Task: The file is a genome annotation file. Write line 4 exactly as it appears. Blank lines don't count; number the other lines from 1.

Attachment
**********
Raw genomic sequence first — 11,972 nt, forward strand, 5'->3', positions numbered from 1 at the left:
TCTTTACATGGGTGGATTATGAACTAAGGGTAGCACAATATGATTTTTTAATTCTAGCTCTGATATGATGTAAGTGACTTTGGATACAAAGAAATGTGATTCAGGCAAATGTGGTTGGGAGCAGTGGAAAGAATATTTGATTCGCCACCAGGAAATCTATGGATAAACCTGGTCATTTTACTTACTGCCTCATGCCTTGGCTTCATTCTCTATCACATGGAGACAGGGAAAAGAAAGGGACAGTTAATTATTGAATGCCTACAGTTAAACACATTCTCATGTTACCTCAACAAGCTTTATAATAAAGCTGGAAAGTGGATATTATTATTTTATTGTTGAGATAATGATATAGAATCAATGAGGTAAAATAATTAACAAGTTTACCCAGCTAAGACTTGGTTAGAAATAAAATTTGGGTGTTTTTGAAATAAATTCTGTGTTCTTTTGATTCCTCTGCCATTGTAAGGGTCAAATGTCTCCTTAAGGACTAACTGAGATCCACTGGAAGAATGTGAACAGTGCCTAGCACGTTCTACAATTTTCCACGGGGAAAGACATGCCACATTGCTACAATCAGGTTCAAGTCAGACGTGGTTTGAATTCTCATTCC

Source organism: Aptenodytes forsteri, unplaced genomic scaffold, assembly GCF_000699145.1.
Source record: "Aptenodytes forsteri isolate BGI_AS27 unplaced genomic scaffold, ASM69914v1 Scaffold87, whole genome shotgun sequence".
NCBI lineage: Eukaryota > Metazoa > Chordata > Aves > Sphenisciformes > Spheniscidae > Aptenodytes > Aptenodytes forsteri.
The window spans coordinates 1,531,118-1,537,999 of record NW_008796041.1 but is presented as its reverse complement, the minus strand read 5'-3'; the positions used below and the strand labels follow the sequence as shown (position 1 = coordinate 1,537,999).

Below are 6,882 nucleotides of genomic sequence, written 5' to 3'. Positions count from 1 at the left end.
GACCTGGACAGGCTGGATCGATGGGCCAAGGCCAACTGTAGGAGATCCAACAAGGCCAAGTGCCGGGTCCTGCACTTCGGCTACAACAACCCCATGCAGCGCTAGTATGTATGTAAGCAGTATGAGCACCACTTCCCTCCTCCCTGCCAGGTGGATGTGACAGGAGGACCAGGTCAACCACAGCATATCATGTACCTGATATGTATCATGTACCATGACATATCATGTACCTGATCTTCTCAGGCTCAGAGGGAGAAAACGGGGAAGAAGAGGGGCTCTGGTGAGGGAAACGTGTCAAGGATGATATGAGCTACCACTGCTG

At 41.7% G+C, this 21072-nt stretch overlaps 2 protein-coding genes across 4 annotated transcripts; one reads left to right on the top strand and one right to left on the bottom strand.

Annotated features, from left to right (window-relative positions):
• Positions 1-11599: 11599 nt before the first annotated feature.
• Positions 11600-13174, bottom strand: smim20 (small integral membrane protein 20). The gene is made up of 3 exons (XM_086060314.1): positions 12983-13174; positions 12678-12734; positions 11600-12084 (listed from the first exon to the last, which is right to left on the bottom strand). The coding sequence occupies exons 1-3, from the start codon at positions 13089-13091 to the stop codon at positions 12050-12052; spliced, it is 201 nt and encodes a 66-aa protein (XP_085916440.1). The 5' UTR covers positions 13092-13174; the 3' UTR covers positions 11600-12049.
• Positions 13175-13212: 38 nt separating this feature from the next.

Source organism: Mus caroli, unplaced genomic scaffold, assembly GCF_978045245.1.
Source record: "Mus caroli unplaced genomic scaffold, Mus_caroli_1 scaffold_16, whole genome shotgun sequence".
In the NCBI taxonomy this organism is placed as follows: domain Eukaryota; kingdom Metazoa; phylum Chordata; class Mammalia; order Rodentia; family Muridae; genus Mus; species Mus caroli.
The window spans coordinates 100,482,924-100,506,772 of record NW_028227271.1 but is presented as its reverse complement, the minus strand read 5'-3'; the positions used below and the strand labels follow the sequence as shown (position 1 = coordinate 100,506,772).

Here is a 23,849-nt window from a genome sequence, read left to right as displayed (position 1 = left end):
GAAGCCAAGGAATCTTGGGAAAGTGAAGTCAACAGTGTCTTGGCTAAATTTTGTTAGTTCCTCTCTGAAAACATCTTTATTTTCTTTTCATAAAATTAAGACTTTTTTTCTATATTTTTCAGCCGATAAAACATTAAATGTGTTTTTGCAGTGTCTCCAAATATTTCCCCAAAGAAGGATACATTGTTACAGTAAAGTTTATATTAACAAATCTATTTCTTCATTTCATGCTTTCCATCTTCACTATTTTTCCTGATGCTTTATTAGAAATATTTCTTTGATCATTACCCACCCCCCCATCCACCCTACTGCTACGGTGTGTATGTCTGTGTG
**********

Source record: "Aptenodytes forsteri isolate BGI_AS27 unplaced genomic scaffold, ASM69914v1 Scaffold87, whole genome shotgun sequence".